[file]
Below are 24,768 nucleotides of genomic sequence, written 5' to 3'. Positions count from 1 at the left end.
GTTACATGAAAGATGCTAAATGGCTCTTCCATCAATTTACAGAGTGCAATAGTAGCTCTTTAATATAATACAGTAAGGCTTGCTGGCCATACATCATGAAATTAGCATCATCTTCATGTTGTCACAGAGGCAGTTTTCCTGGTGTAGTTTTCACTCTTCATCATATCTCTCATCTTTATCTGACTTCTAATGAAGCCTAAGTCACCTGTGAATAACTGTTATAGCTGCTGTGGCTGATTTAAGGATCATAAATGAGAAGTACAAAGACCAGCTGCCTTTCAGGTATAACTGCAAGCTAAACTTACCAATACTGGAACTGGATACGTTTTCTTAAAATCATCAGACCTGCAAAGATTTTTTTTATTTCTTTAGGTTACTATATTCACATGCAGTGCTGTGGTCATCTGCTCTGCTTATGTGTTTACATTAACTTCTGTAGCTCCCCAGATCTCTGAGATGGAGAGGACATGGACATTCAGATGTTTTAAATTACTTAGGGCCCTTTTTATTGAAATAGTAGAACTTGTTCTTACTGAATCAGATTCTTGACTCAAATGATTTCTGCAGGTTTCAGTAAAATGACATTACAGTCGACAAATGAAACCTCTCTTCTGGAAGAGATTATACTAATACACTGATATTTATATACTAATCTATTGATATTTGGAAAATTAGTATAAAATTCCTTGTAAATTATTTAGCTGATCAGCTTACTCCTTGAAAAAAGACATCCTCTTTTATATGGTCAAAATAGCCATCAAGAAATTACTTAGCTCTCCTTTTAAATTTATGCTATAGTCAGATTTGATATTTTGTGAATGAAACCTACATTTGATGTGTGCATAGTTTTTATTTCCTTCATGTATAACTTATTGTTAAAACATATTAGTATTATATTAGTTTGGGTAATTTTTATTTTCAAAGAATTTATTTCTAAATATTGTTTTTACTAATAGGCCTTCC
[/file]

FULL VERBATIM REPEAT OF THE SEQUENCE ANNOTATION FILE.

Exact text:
Below are 24,768 nucleotides of genomic sequence, written 5' to 3'. Positions count from 1 at the left end.
GTTACATGAAAGATGCTAAATGGCTCTTCCATCAATTTACAGAGTGCAATAGTAGCTCTTTAATATAATACAGTAAGGCTTGCTGGCCATACATCATGAAATTAGCATCATCTTCATGTTGTCACAGAGGCAGTTTTCCTGGTGTAGTTTTCACTCTTCATCATATCTCTCATCTTTATCTGACTTCTAATGAAGCCTAAGTCACCTGTGAATAACTGTTATAGCTGCTGTGGCTGATTTAAGGATCATAAATGAGAAGTACAAAGACCAGCTGCCTTTCAGGTATAACTGCAAGCTAAACTTACCAATACTGGAACTGGATACGTTTTCTTAAAATCATCAGACCTGCAAAGATTTTTTTTATTTCTTTAGGTTACTATATTCACATGCAGTGCTGTGGTCATCTGCTCTGCTTATGTGTTTACATTAACTTCTGTAGCTCCCCAGATCTCTGAGATGGAGAGGACATGGACATTCAGATGTTTTAAATTACTTAGGGCCCTTTTTATTGAAATAGTAGAACTTGTTCTTACTGAATCAGATTCTTGACTCAAATGATTTCTGCAGGTTTCAGTAAAATGACATTACAGTCGACAAATGAAACCTCTCTTCTGGAAGAGATTATACTAATACACTGATATTTATATACTAATCTATTGATATTTGGAAAATTAGTATAAAATTCCTTGTAAATTATTTAGCTGATCAGCTTACTCCTTGAAAAAAGACATCCTCTTTTATATGGTCAAAATAGCCATCAAGAAATTACTTAGCTCTCCTTTTAAATTTATGCTATAGTCAGATTTGATATTTTGTGAATGAAACCTACATTTGATGTGTGCATAGTTTTTATTTCCTTCATGTATAACTTATTGTTAAAACATATTAGTATTATATTAGTTTGGGTAATTTTTATTTTCAAAGAATTTATTTCTAAATATTGTTTTTACTAATAGGCCTTCC